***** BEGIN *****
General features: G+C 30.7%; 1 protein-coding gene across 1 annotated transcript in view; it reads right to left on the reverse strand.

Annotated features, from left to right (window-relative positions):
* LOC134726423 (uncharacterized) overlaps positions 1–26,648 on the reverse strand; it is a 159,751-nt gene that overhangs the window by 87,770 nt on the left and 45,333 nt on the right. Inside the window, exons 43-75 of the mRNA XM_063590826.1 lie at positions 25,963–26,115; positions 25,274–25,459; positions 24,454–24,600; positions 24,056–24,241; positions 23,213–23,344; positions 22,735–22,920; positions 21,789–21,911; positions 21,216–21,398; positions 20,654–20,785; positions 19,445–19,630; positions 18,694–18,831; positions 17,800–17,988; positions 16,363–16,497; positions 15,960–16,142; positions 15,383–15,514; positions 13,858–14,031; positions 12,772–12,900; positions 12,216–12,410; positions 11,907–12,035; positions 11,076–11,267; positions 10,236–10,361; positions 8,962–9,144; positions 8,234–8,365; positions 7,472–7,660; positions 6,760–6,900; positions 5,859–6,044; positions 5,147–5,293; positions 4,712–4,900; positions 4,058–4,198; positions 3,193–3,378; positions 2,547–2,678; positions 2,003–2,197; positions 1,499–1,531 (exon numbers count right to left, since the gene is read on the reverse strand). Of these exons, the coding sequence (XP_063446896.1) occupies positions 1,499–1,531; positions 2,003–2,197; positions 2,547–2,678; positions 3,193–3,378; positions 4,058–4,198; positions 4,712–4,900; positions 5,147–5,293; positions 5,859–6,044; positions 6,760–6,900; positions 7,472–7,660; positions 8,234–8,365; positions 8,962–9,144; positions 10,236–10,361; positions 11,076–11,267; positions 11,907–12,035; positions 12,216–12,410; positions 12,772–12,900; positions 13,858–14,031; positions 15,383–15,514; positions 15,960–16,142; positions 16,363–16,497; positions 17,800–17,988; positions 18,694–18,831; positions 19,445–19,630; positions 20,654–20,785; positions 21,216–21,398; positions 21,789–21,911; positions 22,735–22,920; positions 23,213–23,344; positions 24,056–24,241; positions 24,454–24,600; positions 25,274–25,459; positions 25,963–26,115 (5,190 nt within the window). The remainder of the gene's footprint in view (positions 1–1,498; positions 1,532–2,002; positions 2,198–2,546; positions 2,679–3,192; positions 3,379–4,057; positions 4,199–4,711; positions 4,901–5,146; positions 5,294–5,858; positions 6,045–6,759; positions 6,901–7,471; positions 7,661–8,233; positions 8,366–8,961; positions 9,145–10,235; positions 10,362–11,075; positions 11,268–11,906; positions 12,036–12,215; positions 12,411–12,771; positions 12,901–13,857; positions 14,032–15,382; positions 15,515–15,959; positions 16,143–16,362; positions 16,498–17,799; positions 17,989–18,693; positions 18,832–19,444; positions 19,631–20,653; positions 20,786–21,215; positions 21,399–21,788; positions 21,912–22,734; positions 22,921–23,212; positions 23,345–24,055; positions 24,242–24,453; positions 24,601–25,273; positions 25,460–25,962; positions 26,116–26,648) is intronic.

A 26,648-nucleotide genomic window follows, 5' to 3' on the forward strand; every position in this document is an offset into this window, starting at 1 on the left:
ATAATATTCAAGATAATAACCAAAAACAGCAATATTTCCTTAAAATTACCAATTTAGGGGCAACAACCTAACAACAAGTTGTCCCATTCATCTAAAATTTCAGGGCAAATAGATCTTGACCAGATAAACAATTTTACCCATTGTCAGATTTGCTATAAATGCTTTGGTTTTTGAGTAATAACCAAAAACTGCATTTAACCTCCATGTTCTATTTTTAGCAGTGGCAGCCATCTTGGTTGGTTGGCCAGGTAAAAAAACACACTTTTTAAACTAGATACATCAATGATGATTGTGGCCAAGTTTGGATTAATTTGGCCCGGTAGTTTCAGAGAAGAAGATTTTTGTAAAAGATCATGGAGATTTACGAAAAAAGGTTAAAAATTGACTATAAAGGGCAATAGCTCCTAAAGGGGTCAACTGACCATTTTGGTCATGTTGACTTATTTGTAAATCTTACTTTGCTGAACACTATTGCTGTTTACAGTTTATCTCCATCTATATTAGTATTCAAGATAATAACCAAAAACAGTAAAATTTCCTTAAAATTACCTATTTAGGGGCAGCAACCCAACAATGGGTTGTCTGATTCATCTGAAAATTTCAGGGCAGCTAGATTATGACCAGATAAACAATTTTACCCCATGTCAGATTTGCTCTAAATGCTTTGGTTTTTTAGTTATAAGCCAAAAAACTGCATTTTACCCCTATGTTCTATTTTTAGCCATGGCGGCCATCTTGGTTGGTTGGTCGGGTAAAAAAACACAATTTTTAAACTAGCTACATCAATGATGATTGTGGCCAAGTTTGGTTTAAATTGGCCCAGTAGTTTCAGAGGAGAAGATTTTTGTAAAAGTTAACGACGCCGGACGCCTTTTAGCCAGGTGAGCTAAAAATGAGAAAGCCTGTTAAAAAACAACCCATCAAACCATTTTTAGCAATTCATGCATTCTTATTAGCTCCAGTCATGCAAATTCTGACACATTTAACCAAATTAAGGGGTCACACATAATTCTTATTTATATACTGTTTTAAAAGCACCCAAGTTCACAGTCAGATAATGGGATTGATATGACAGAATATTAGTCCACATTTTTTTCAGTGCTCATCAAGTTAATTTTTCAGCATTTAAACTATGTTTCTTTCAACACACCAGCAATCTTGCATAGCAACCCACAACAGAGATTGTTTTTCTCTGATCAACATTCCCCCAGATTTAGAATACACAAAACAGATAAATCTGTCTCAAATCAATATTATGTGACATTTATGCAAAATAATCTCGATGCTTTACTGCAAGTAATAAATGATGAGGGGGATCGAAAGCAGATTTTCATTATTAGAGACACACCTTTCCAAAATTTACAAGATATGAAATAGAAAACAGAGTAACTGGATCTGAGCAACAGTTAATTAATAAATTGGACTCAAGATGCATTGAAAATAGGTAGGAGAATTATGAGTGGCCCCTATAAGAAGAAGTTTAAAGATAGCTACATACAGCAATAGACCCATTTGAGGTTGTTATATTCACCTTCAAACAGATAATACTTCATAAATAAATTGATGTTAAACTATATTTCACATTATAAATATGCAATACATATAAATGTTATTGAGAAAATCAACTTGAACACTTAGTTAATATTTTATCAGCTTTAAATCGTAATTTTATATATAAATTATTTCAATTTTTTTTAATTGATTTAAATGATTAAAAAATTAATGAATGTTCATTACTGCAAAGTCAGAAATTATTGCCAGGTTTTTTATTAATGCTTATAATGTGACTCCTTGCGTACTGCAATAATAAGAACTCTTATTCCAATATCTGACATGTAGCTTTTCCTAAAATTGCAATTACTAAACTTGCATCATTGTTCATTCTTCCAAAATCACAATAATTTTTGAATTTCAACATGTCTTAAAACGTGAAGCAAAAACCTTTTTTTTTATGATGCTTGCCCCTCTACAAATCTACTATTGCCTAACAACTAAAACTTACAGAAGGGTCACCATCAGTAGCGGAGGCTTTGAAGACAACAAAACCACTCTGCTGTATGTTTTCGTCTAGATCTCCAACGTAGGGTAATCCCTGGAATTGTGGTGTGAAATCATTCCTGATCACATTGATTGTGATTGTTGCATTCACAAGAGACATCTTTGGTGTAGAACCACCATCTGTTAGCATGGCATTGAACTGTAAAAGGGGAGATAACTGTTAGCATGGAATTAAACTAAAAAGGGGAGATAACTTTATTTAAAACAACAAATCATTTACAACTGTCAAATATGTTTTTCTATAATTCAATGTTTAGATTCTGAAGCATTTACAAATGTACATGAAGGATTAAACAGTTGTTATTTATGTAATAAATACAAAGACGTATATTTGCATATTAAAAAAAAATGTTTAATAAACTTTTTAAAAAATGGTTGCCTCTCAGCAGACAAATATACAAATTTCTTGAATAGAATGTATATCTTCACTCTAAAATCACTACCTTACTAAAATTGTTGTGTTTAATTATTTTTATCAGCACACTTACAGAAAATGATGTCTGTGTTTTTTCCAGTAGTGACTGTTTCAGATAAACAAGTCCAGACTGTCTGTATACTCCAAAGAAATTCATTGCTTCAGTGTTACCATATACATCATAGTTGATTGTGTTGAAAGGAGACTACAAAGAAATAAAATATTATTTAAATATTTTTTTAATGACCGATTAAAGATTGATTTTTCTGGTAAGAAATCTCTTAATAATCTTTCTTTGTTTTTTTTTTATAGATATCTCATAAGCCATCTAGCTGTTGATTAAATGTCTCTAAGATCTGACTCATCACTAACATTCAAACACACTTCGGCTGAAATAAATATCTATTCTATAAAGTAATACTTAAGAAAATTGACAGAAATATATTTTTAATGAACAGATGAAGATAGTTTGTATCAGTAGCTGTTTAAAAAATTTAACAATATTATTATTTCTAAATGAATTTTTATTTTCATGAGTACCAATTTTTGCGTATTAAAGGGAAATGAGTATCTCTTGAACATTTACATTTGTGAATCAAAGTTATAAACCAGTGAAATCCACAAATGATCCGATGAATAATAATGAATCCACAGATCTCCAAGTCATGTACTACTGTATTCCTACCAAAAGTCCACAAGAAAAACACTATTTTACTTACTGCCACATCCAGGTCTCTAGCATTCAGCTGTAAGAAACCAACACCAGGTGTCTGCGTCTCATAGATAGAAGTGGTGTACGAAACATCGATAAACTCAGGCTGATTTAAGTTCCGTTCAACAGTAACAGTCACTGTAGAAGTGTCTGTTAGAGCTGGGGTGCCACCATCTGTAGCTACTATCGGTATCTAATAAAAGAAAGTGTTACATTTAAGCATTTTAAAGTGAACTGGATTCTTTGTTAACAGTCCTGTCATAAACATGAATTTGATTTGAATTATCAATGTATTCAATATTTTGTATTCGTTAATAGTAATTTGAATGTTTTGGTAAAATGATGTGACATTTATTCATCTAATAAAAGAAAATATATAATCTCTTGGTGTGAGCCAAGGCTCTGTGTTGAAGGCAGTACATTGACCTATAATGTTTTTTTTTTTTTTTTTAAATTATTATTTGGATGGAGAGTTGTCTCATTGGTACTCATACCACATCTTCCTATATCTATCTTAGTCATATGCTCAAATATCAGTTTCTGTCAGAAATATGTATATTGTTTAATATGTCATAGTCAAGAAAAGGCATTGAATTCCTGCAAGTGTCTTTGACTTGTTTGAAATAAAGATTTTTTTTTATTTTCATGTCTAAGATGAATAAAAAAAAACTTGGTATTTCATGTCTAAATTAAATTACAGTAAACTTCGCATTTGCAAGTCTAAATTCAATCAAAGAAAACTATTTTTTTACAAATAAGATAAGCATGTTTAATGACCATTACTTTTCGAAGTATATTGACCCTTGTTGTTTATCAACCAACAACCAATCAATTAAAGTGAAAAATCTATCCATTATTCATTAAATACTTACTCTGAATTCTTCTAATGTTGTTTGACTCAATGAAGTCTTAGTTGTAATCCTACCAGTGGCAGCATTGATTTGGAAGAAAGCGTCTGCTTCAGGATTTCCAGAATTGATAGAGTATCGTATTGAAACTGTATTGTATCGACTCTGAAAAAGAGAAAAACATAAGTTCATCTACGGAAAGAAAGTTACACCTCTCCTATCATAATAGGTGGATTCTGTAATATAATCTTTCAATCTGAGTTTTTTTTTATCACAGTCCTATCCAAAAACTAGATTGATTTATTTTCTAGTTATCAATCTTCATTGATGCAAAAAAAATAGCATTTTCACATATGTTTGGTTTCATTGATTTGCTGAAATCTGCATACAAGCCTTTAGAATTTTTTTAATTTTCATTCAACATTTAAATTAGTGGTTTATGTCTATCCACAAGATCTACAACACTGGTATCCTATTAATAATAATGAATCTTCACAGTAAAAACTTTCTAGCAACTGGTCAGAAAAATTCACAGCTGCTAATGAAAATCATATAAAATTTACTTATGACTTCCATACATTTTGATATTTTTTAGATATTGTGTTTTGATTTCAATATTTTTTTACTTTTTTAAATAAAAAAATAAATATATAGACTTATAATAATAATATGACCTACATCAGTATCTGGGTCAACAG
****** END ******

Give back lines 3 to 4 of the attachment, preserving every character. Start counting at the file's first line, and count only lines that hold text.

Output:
* LOC134726423 (uncharacterized) overlaps positions 1–26,648 on the reverse strand; it is a 159,751-nt gene that overhangs the window by 87,770 nt on the left and 45,333 nt on the right. Inside the window, exons 43-75 of the mRNA XM_063590826.1 lie at positions 25,963–26,115; positions 25,274–25,459; positions 24,454–24,600; positions 24,056–24,241; positions 23,213–23,344; positions 22,735–22,920; positions 21,789–21,911; positions 21,216–21,398; positions 20,654–20,785; positions 19,445–19,630; positions 18,694–18,831; positions 17,800–17,988; positions 16,363–16,497; positions 15,960–16,142; positions 15,383–15,514; positions 13,858–14,031; positions 12,772–12,900; positions 12,216–12,410; positions 11,907–12,035; positions 11,076–11,267; positions 10,236–10,361; positions 8,962–9,144; positions 8,234–8,365; positions 7,472–7,660; positions 6,760–6,900; positions 5,859–6,044; positions 5,147–5,293; positions 4,712–4,900; positions 4,058–4,198; positions 3,193–3,378; positions 2,547–2,678; positions 2,003–2,197; positions 1,499–1,531 (exon numbers count right to left, since the gene is read on the reverse strand). Of these exons, the coding sequence (XP_063446896.1) occupies positions 1,499–1,531; positions 2,003–2,197; positions 2,547–2,678; positions 3,193–3,378; positions 4,058–4,198; positions 4,712–4,900; positions 5,147–5,293; positions 5,859–6,044; positions 6,760–6,900; positions 7,472–7,660; positions 8,234–8,365; positions 8,962–9,144; positions 10,236–10,361; positions 11,076–11,267; positions 11,907–12,035; positions 12,216–12,410; positions 12,772–12,900; positions 13,858–14,031; positions 15,383–15,514; positions 15,960–16,142; positions 16,363–16,497; positions 17,800–17,988; positions 18,694–18,831; positions 19,445–19,630; positions 20,654–20,785; positions 21,216–21,398; positions 21,789–21,911; positions 22,735–22,920; positions 23,213–23,344; positions 24,056–24,241; positions 24,454–24,600; positions 25,274–25,459; positions 25,963–26,115 (5,190 nt within the window). The remainder of the gene's footprint in view (positions 1–1,498; positions 1,532–2,002; positions 2,198–2,546; positions 2,679–3,192; positions 3,379–4,057; positions 4,199–4,711; positions 4,901–5,146; positions 5,294–5,858; positions 6,045–6,759; positions 6,901–7,471; positions 7,661–8,233; positions 8,366–8,961; positions 9,145–10,235; positions 10,362–11,075; positions 11,268–11,906; positions 12,036–12,215; positions 12,411–12,771; positions 12,901–13,857; positions 14,032–15,382; positions 15,515–15,959; positions 16,143–16,362; positions 16,498–17,799; positions 17,989–18,693; positions 18,832–19,444; positions 19,631–20,653; positions 20,786–21,215; positions 21,399–21,788; positions 21,912–22,734; positions 22,921–23,212; positions 23,345–24,055; positions 24,242–24,453; positions 24,601–25,273; positions 25,460–25,962; positions 26,116–26,648) is intronic.

A 26,648-nucleotide genomic window follows, 5' to 3' on the forward strand; every position in this document is an offset into this window, starting at 1 on the left: